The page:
Looking after number one

Posted by Martin Doyle on 30/03/1999

One of the joys of going into the hills for a day is the freedom to tramp around where it pleases me, to make the route longer or shorter, make it up as I go along and get back home when it suits me. The thought of leaving a route plan somewhere safe so that I can be rescued if I don't show up on time leaves me cold.

Of course I am working on the basis that I can look after myself and get around safely. I am no different from most people I meet on the hills, so what is it that makes people confident in themselves and self reliant?

A combination of mountaineering skills, experience and the ability to use some basic navigational equipment are common in competent hillgoers.

Everybody carries a map and compass and they are certainly useful for identifying the peaks around you on a fine day. They also come into their own when used as your eyes to help negotiate that elusive route to the road in the dark or to locate a descent gully from a mountain plateau when the mist has come down.

Being able to read the shape of the ground from the contour lines, measure distance by knowing how fast you walk or how long your stride is and follow a direction using the compass are all pieces of a jig saw puzzle which fit together to make a picture for navigating. Learning these skills is good fun and builds a lot of self confidence.

Route finding and route choice are other vital skills. Choosing an efficient route through broken ground will rely on the eye as much as the compass and will help you avoid dangerous ground as well as save energy for later in the day. We all get lost occasionally, usually when we are enjoying ourselves instead of paying attention to what we are doing. The important thing is to know how to relocate ourselves and get back to an identifiable place or be able to recognise our mistake and retreat.

A common factor in mountain accidents is that although the group soon realises it is lost it perseveres on its route in the hope that things will work out and as a result gets further into trouble. A sad example is ‘Five Finger Gully’ on Ben Nevis. It is a small navigation error that takes you into the top of this steepening, narrowing funnel instead of the neighbouring "red burn" but it is a lethal error of judgement to carry on descending the ever steepening ground when the map tells you the gradient should be fairly gentle. This is the time to re-think and take another action.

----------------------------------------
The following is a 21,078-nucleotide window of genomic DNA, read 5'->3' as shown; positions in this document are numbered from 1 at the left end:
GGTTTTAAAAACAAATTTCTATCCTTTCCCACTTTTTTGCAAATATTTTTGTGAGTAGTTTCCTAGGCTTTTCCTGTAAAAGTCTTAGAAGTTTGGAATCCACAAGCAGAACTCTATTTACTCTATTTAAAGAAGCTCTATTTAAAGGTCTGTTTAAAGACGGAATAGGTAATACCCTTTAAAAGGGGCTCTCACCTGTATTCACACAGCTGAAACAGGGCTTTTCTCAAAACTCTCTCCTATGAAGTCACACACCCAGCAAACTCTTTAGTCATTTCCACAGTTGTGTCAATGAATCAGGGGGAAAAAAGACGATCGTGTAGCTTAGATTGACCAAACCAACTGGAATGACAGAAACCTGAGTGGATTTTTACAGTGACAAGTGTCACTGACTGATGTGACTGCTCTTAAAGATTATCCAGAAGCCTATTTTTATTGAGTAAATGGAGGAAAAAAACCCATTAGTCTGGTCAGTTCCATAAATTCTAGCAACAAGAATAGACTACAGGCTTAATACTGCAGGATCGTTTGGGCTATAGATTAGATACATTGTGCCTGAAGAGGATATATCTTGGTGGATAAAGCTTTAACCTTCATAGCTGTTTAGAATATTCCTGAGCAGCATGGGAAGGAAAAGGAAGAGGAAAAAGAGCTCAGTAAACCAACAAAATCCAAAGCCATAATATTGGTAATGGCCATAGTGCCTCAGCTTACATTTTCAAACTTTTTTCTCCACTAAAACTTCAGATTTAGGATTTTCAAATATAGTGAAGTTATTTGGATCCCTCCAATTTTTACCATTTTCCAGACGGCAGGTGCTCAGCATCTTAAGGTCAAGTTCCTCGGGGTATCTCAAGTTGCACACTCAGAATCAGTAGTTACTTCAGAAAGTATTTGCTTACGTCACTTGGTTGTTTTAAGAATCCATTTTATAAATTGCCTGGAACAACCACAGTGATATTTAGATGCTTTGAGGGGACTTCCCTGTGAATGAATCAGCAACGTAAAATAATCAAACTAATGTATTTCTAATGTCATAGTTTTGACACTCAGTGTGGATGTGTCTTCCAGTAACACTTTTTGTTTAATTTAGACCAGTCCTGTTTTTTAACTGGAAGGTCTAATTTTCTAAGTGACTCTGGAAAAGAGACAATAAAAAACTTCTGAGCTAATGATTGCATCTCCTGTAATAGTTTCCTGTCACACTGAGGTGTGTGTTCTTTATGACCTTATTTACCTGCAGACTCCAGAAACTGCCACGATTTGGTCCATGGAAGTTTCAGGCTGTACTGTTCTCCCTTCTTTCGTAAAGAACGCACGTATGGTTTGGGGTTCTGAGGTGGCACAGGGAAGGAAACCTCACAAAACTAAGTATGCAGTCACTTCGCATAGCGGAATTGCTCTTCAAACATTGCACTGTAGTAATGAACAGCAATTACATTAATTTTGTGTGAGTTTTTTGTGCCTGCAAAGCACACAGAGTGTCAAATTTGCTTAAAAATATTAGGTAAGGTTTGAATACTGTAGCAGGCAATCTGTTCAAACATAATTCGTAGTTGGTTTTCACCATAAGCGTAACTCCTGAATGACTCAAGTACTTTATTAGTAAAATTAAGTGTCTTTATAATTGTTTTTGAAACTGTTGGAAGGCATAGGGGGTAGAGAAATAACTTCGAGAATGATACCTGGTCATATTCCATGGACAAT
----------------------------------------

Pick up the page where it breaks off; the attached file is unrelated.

Good judgement in the hills only comes when skills are well practised in lots of circumstances. This experience is hard won and until it is gained it can be supplemented with good planning. This is of course where the route card/plan is useful. Writing one out ensures that you have considered distances, terrain, hazards, time required etc. So a route plan may be vital for an inexperienced group, but unnecessary for an old hand for whom planning can be done in a less formal way.

Apart from the map and compass the other kit you take should be determined by the conditions and weather you expect to meet. Weather proof clothing (keeping out the wind, wet and cold) will not only make life more comfortable, but may be vital in prolonged exposure to stormy weather. Make sure your shell clothing includes gloves and a hat and that something is taken for extra warmth.

Much is made of the need for emergency kit but like most things in life a balance is needed. The walker who carries a head torch is unlikely to get benighted because she can carry on walking to the valley after darkness has fallen. The walker who carries a tent, sleeping bag and stove so that if he gets caught by darkness can survive the night is likely to be so exhausted by the additional weight that he is carrying that he will be more prone to exposure and ultimately less self-reliant.

Of course accidents do happen and you may be forced to stop out in which case some equipment to help you survive is a good idea. A strong plastic bag big enough to get two people in is great insurance as it will keep the wet out and keep the heat in. It will not be pleasant, but it will keep you in a fit state to walk out when daylight returns, or reduce the damage before rescue arrives - and there will be a lot of cuddling so go with someone you like! You may want to attract attention so put a whistle in your rucksack.

A first aid kit is a good idea. For minor problems you can make do with very little kit and for major accidents you will never have enough equipment. The most important thing is to know what to do to preserve life, stop things deteriorating and avoid making matters worse. First aid is a life skill so it is worth getting regular training.

With a little planning, forward thinking and allowance for the unexpected we are all able to get around under our own steam and hopefully arrive at the pub before last orders.



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